A Summary of Principles for Understanding and Using the Ten Commandments

In Exodus 20:1-17 we see the Ten Commandments, the Moral Law of God that all people everywhere are called to obey. As Ernie Reisinger says, “God requires personal, perfect, perpetual obedience to His revealed will. [And] Where do we find God’s revealed will regarding moral conduct? The biblical answer is that it is summarized in the Ten Commandments” (pg. 70). For the Christian, Jesus has obeyed the Law for us and has taken the curse of the Law for us, living, dying, and rising again to save us. We are justified by faith in His person and work; but, before we are even able to trust in Him by faith we need to be born again, we need a new heart. And God gives us one so that we will trust in Him and then live for Him. Thus, as Christians we are especially called to obey God’s Moral Law because we have been given new hearts that delight to follow the Law and are empowered to follow the Law by the power of the Holy Spirit, albeit imperfect (that is our following, not the work of the Spirit). That said, I think the following principles from Reisinger’s book will prove to be extremely helpful for us as we seek to walk in obedience to God’s Moral Law for our good and the glory of Christ.

  1. The commandments must be understood according to the explanation that the Prophets, Christ, and the Apostles gave them.
  2. The commandments are spiritual, and therefore they go to the heart, requiring internal obedience and inward affection, not merely outward conformity. They forbid not only the acts of sin but also the desire and inclination to sin.
  3. There are both positive and negative sides to the commandments. Where sin is forbidden, a duty is commanded.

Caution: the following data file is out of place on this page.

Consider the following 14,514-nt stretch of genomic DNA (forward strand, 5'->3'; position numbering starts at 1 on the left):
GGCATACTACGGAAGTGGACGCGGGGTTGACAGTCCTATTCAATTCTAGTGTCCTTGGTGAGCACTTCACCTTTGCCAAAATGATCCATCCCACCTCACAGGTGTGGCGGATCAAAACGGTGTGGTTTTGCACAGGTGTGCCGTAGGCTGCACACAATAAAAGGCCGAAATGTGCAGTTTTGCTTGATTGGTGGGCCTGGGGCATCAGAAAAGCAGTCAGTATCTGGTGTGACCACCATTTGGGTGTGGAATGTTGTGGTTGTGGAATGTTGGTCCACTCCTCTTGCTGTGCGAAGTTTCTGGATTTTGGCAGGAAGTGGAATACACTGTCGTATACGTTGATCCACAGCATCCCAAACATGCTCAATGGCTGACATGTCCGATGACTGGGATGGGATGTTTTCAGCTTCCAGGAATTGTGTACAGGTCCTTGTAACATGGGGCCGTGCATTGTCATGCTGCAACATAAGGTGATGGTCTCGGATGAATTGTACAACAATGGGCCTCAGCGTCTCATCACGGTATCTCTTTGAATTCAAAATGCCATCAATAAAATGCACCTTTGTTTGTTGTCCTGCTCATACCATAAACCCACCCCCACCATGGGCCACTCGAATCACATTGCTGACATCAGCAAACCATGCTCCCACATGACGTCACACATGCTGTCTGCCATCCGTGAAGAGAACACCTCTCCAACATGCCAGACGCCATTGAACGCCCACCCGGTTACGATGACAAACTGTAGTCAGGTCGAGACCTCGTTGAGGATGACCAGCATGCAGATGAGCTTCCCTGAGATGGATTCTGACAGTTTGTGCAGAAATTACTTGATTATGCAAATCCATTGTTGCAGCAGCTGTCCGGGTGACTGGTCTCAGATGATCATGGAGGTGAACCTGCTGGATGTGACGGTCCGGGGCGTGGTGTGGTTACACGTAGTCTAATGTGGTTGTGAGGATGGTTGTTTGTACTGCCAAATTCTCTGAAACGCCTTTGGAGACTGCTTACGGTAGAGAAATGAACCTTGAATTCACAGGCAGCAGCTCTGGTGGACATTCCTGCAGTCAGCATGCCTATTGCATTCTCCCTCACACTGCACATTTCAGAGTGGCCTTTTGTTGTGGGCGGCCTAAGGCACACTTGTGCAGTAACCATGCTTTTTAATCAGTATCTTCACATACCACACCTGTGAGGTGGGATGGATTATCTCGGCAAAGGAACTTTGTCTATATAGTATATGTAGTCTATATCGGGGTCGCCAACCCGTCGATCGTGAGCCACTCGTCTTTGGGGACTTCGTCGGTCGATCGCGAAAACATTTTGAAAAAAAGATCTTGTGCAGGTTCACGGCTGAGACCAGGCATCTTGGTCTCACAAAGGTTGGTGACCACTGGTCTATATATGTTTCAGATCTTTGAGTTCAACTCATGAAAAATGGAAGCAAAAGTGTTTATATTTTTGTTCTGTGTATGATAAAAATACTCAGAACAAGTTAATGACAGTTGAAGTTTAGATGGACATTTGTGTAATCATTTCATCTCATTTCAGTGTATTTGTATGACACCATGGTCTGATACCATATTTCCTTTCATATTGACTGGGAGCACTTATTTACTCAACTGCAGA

4. Where sin is forbidden, the inducements or the occasion that leads to the sin is forbidden. We are to stay away from temptation as one stays away from a contagious disease.
  5. The commandments that deal with our relationships with other people must yield to the commandments that deal with our relationship to God. If there is a conflict between the duties of the first and second tables, the first comes first.
  6. It is essential to consider the end (that is the purpose and design) of the commandments.
  7. Whatever is forbidden or commanded of us, we are bound, according to our position, to discourage or encourage in others according to the duty of their positions.

God’s law not only forbids our sinning but also forbids our being accessory to the sins of others when it is within our power to do something about it…

There are at least five ways in which we can be accessory to or partakers of the sins of others.

1) By issuing unrighteous decrees, thereby ordering other people to do unrighteous deeds… We are guilty of breaking a commandment if we are accessory to the breaking of that commandment. Ordering the cause of sin is sin…

2) By not hindering others from sin when it is within our power, ability, or sphere of authority.

3) By counseling or provoking others to sin… [For example] To provoke someone to anger is to promote a murderous spirit (Matt. 5:21-22).

4) By consenting to another’s sin…

5) By setting a bad example.

  1. What is forbidden is at no time to be done, but what is required is to be done only when the Lord affords opportunity.
  2. The beginning and the end, as well as the sum, of all the commandments is love.

These principles give us a proper understanding for the right use of the commandments and will spare us from legalism, pharisaism, and antinomianism.

Ernie Reisinger, The Law and the Gospel (Cape Coral: Founders Press, 2019), 75-77.